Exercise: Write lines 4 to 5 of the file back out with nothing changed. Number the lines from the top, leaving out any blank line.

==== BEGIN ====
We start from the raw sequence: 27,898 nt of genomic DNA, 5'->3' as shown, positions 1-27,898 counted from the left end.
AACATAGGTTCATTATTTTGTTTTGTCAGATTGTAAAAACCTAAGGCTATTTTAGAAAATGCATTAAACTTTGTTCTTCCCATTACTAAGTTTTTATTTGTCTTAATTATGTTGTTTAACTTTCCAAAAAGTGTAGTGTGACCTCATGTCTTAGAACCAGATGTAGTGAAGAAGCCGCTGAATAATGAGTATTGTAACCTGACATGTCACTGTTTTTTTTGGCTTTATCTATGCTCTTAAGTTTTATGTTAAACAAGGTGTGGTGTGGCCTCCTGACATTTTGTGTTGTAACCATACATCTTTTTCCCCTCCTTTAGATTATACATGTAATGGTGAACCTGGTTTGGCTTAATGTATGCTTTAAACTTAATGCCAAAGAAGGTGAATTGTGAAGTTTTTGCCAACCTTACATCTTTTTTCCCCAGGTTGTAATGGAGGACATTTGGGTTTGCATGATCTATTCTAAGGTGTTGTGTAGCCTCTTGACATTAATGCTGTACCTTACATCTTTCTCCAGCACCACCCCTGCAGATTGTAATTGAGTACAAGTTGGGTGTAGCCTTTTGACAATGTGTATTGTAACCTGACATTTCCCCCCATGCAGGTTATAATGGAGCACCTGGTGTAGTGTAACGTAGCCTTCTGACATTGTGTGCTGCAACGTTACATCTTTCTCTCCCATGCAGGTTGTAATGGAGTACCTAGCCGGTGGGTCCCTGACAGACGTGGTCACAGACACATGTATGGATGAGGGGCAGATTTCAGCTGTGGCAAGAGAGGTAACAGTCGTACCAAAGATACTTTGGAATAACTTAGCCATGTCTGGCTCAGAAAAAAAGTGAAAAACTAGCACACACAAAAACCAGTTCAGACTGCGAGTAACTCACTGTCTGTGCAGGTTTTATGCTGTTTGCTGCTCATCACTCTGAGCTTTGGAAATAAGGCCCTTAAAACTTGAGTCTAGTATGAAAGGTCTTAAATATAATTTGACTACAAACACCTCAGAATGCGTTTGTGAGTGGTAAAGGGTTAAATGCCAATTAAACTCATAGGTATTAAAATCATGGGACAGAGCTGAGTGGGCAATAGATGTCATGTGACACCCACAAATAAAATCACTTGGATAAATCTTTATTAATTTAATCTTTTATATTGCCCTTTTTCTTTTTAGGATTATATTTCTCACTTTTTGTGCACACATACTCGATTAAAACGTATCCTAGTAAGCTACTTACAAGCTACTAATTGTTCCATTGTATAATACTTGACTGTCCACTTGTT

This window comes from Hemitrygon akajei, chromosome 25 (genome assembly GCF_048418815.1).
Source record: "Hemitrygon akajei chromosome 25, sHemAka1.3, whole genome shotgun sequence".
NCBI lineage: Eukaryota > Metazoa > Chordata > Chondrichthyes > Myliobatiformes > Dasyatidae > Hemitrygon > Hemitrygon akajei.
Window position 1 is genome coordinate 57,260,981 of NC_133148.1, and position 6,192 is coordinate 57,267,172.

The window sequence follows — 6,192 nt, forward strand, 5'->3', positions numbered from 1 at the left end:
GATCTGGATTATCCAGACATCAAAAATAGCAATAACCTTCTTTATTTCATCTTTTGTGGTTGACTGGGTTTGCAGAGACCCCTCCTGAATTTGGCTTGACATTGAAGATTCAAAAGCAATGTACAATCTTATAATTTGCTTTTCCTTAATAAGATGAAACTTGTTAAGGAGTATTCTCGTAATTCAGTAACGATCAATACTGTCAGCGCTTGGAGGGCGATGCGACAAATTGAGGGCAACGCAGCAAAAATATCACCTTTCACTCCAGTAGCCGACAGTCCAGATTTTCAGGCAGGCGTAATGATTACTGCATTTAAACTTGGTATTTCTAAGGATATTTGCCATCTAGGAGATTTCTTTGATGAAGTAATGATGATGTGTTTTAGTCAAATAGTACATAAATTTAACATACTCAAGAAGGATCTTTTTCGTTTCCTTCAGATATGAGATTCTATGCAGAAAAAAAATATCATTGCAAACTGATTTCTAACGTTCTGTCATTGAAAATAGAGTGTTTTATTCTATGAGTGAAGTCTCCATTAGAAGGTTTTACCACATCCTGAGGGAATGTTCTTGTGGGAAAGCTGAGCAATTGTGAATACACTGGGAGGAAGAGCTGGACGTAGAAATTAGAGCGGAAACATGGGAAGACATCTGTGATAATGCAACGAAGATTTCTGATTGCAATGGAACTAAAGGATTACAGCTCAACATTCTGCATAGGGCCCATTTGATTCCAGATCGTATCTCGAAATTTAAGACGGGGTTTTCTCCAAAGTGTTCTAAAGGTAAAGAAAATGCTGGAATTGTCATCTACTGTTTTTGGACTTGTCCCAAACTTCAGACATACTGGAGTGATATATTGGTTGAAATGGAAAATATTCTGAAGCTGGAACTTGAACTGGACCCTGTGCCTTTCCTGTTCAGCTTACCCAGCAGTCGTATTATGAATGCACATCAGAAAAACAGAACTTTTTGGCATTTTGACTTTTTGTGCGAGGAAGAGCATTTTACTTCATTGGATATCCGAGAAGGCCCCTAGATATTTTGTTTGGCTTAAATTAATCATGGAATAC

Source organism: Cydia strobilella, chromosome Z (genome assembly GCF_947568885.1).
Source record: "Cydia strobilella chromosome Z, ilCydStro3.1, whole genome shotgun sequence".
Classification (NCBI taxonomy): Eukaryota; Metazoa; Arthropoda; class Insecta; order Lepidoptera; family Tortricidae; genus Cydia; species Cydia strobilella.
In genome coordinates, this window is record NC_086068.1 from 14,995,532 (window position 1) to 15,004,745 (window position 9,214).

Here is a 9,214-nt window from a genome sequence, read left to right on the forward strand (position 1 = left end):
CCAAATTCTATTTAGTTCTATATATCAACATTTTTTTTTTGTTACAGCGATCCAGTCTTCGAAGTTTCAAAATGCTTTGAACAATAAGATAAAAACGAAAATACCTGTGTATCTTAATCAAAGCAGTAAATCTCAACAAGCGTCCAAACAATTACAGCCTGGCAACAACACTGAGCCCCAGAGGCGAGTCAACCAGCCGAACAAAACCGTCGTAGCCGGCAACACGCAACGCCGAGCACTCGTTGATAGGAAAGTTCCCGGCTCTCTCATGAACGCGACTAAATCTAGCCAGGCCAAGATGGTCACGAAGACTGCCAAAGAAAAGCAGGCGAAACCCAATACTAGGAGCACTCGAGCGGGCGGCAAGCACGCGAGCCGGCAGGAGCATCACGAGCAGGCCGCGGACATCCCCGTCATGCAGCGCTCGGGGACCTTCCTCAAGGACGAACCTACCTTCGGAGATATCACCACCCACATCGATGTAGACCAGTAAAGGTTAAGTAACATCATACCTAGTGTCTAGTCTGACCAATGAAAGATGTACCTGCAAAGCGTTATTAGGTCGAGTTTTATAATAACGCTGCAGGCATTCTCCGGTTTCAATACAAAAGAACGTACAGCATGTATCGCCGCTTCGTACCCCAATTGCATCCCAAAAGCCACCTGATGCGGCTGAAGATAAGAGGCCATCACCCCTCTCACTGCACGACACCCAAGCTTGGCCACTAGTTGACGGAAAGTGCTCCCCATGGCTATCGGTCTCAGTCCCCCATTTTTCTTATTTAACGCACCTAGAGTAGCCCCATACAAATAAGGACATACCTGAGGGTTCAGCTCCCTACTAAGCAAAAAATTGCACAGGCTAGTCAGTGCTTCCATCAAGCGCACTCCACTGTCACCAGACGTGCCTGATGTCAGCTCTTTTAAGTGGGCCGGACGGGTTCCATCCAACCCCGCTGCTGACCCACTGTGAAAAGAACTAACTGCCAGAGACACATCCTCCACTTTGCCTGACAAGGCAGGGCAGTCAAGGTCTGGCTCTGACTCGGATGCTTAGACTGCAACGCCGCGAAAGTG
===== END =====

Source record: "Hemitrygon akajei chromosome 25, sHemAka1.3, whole genome shotgun sequence".
NCBI lineage: Eukaryota > Metazoa > Chordata > Chondrichthyes > Myliobatiformes > Dasyatidae > Hemitrygon > Hemitrygon akajei.